Roger Thayer Stone Center For Latin American Studies

Tulane University

Ana M. Ochoa Gautier Joins the Stone Center as a Greenleaf Distinguished Visitor for Fall 2016

September 14th, 2016

Written by Ana M. Ochoa Gautier

In Latin America and the Caribbean, different moments and processes of aural perception and sonic recontextualization have been accompanied by an intense debate about the meaning of sonic localism and temporality and its place in history. In the book Aurality: Listening and Knowledge in Nineteenth-Century Colombia (2014) I explored how different practices of listening to the voice led to the inscription in writing of local aural expressive genres as well as to an enlightened cultivation of hearing that were crucial to the development of nineteenth-century concepts about “local culture” and “local nature” that often persist to our days. In the research project I am proposing here, I build on the insights of my previous book but turn to radically different material to study different modes of relation between ecological crises, the acoustic, and different forms and practices of documentation (chronicle, ethnography, sound recordings, film). I seek to understand Latin American and Caribbean aurality in relation to different modes of political mobilization, recording technologies and politics of life in distinct historical moments. Through an ethnographic and historic inquiry, I question the idea that the “turn to the aural” celebrated by sound studies is a new phenomenon. Rather I explore how different modes of acousticity are linked to different modes of dwelling (Ingold 2011) that link notions of personhood, expressive culture and territory. This project is comparative in nature and is based on historical and ethnographic work I have been doing recently on modes of documentation of the politics of life in Latin America and the Caribbean. Some of the topics to be explored are: Lévi-Strauss, myth, music and Americanist ontologies of the acoustic; Acoustic dimensions of Gaspar de Carvajal’s chronicle of the Conquest of the Amazon; Koch–Grünberg and the acoustic imagination and representation of Roraiama; Vieques, conservation, protest and acoustic-ecological defense; and sonic dimensions of contemporary indigenous film-making in northern Colombia.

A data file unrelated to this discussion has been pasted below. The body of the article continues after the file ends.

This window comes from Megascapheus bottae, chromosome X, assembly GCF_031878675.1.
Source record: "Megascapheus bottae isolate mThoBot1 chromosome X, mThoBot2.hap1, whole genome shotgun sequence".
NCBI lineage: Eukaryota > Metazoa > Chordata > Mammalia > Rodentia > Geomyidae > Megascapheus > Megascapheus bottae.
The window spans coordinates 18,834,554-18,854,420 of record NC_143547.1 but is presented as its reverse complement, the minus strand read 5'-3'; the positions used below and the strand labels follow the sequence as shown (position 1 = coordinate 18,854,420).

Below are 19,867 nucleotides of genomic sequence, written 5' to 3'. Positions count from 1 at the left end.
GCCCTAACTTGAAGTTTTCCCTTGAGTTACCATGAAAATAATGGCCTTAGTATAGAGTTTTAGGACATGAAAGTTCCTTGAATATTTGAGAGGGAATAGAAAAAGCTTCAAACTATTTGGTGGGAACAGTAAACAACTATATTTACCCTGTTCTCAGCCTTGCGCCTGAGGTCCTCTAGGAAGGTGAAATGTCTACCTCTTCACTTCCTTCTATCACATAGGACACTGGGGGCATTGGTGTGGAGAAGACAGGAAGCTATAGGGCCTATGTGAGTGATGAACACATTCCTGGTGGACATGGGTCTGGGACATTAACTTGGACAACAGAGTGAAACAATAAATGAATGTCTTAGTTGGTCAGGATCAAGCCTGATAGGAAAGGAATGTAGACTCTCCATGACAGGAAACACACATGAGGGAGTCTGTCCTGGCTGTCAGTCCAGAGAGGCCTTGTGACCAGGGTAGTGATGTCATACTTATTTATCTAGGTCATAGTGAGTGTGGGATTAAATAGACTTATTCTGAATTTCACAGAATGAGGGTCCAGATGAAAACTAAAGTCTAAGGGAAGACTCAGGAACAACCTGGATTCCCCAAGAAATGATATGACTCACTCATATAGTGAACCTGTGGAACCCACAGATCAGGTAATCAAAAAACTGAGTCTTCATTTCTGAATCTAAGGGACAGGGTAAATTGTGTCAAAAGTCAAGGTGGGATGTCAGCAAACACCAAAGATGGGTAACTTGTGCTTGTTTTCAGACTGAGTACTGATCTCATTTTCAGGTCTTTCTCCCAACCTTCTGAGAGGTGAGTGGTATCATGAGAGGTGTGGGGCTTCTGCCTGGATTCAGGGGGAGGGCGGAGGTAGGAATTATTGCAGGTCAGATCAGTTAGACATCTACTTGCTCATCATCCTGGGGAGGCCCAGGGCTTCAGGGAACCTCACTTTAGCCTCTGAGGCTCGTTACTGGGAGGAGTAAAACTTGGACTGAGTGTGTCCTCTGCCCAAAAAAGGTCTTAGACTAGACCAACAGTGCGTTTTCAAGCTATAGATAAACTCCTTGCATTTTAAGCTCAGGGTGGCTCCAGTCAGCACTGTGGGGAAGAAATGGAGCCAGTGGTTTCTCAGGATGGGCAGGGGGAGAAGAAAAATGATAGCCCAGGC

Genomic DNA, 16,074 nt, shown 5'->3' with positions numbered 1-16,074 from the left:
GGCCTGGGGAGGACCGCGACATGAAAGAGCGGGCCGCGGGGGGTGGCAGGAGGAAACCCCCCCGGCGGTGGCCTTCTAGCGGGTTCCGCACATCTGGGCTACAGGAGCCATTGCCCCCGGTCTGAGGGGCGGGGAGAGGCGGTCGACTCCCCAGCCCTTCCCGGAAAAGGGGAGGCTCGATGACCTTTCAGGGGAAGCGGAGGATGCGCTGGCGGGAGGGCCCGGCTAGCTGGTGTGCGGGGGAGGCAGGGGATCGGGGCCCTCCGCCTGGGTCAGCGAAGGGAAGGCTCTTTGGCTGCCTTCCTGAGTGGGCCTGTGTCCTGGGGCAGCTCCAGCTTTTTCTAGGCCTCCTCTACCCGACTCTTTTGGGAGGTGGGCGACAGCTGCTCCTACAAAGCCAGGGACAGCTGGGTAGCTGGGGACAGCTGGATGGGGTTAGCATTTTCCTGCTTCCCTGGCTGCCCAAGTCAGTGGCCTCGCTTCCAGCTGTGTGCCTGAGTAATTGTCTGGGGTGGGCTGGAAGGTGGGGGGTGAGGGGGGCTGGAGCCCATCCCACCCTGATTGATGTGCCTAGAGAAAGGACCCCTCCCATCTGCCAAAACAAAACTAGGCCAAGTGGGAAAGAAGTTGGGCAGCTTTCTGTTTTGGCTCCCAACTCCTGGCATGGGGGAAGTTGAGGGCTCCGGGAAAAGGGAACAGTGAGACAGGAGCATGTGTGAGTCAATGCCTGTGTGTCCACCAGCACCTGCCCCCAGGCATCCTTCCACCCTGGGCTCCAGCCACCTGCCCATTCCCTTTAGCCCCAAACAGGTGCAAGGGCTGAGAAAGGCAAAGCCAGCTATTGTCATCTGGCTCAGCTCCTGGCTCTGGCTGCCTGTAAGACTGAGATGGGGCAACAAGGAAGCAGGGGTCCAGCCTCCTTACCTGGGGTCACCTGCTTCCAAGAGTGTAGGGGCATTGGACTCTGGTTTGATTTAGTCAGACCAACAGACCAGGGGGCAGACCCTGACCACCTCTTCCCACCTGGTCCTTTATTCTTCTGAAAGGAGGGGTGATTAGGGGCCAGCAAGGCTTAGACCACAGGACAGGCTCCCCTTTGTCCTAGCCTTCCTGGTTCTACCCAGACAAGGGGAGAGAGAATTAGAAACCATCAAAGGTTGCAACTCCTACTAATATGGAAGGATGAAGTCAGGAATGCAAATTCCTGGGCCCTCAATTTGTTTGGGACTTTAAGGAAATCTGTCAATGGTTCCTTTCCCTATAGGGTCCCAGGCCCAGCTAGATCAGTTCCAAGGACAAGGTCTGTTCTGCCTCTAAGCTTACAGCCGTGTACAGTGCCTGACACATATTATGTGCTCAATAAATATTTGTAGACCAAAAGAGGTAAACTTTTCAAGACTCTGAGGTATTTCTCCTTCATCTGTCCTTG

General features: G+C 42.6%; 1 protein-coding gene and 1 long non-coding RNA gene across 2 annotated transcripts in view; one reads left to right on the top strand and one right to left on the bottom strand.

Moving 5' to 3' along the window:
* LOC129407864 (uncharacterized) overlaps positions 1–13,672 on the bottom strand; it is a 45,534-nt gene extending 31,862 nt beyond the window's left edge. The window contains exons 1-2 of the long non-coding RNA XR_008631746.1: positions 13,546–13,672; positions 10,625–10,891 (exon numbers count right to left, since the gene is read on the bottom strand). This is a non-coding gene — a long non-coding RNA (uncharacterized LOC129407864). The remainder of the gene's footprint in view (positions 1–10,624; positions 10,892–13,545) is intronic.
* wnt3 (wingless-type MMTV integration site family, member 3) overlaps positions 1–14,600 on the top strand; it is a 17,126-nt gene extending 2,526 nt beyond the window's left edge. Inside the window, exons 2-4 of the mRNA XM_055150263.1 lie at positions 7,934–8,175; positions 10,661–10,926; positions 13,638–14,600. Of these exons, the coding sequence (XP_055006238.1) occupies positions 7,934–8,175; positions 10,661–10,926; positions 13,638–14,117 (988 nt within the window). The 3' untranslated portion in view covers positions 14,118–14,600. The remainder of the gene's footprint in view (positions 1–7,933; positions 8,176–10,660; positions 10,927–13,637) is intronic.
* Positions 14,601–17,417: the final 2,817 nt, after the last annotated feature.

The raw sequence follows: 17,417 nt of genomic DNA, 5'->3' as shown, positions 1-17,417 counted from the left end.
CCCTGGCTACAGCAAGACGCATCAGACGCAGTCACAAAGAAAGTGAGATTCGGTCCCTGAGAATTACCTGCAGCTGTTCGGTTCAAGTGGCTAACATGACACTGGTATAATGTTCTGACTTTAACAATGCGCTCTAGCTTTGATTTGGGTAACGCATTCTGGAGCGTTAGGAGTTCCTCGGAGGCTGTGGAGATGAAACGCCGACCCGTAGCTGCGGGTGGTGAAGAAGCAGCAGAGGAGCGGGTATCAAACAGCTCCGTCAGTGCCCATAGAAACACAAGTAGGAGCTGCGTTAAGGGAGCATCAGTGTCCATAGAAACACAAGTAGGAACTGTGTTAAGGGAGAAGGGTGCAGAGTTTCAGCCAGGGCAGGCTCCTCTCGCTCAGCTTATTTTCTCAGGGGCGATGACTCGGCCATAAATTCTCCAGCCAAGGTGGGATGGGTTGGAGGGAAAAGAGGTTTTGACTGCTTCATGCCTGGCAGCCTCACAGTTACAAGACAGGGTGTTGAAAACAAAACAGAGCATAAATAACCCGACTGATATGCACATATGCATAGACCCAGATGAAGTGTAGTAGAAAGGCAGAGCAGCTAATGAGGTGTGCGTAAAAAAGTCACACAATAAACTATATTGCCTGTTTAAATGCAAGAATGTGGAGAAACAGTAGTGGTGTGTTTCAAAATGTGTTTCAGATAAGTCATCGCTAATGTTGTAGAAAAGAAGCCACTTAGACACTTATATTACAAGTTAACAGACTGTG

Besides working on this research project, I will be coordinating, along with Professor Matt Sakakeeny from The Department of Music, a Sound Studies Reading Group. The field of sound studies has become formalized as a recognized disciplinary field, even as it continues to be described as ever-emergent. In this reading group we seek to explore the changing relations between music studies, sound studies, and attendant fields. The idea is to explore sound in such a way that it generates feedback to our own research. I will jump-start the first two sessions with a chapter from my book Aurality: Listening and Knowledge in Nineteenth-Century Colombia paired with a related reading, and provide more general bibliography/discography/filmography if needed. But the idea is to decide, as a group, what we choose to read or listen to or how to proceed. We hope to meet 5 or 6 times over the course of the semester, and if you know of any graduate students researching music and sound feel free to suggest them.

Ana M. Ochoa can be contacted at aochoa1@tulane.edu

Caribbean + People
Beverley Trask
Associate Professor - Theatre & Dance
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